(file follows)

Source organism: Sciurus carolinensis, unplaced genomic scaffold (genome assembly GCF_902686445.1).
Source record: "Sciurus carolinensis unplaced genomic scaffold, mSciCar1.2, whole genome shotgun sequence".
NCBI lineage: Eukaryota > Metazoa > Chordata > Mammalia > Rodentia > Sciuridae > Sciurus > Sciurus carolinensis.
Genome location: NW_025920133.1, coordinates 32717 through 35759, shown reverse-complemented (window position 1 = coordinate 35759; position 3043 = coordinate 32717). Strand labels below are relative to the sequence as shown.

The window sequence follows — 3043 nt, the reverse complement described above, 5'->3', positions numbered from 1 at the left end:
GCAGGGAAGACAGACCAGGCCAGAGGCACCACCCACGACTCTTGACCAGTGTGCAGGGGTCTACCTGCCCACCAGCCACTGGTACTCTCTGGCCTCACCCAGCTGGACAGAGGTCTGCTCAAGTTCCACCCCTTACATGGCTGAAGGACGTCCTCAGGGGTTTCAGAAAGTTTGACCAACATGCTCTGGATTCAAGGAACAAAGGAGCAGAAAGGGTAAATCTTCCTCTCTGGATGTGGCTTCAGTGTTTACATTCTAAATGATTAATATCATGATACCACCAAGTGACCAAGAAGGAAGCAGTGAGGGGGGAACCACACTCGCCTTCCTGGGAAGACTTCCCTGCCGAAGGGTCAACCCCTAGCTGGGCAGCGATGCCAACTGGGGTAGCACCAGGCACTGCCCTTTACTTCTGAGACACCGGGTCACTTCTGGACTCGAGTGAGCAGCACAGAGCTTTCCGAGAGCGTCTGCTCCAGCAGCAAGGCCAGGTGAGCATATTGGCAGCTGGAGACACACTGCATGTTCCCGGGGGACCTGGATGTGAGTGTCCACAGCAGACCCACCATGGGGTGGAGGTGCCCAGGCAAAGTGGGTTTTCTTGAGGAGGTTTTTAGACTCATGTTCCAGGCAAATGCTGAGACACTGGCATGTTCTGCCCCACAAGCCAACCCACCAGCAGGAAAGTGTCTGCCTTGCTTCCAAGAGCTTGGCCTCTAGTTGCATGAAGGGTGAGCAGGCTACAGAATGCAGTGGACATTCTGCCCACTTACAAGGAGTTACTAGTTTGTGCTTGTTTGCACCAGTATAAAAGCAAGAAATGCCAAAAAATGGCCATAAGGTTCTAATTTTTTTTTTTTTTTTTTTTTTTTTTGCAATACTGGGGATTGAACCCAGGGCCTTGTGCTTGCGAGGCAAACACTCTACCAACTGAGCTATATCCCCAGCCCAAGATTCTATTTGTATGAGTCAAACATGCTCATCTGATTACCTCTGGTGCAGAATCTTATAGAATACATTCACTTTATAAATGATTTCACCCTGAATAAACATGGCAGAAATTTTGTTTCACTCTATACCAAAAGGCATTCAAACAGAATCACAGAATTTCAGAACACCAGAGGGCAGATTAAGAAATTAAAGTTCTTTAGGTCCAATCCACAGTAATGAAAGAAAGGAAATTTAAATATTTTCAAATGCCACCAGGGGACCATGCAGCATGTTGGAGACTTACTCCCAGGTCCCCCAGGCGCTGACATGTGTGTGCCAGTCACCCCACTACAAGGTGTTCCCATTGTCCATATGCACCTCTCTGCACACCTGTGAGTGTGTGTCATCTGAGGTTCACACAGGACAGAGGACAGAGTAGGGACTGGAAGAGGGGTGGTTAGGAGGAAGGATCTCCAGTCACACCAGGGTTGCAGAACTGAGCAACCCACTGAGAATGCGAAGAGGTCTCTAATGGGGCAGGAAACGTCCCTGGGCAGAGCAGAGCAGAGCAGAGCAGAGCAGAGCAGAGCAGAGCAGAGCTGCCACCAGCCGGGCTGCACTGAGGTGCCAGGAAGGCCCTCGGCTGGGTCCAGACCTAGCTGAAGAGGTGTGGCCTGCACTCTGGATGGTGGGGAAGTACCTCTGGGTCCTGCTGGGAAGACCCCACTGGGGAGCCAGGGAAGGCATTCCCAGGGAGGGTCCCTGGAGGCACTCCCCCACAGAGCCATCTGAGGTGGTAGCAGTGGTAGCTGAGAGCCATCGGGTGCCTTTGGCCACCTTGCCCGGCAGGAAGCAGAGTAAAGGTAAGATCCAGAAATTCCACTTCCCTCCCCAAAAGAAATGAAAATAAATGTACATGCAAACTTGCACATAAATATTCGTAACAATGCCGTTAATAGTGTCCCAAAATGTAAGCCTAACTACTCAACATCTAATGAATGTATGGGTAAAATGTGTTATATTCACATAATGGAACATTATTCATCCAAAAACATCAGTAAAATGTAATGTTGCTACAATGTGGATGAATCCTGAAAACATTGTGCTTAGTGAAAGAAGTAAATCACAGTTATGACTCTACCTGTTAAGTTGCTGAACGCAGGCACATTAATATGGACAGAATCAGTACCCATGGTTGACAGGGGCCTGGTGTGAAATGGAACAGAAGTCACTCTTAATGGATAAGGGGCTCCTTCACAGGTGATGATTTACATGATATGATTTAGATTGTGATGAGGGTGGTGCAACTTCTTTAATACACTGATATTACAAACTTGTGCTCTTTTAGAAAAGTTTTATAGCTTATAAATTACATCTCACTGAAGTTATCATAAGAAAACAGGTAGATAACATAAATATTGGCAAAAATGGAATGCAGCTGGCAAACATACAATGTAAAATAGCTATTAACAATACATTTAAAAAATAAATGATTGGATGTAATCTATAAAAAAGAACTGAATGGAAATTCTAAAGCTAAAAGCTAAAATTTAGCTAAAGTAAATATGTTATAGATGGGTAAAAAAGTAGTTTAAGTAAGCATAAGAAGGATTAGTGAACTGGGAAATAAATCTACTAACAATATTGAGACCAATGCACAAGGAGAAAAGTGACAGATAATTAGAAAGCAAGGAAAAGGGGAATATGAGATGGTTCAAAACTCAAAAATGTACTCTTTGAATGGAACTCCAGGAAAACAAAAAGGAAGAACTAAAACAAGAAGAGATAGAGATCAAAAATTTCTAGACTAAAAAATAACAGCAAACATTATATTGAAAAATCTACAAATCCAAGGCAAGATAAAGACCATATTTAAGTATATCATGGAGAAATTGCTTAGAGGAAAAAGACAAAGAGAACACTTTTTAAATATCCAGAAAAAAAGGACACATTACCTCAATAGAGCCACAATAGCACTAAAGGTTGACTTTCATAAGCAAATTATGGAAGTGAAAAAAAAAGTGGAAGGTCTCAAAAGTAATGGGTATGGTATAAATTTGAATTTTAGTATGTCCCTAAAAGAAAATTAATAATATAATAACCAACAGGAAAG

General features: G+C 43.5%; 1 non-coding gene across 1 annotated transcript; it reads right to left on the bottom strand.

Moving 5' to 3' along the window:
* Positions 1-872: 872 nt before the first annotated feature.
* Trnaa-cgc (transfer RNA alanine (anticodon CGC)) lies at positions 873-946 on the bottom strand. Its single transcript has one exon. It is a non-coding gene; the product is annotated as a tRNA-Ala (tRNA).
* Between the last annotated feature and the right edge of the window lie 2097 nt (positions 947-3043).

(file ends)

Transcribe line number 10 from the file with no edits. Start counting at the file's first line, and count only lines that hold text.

* Trnaa-cgc (transfer RNA alanine (anticodon CGC)) lies at positions 873-946 on the bottom strand. Its single transcript has one exon. It is a non-coding gene; the product is annotated as a tRNA-Ala (tRNA).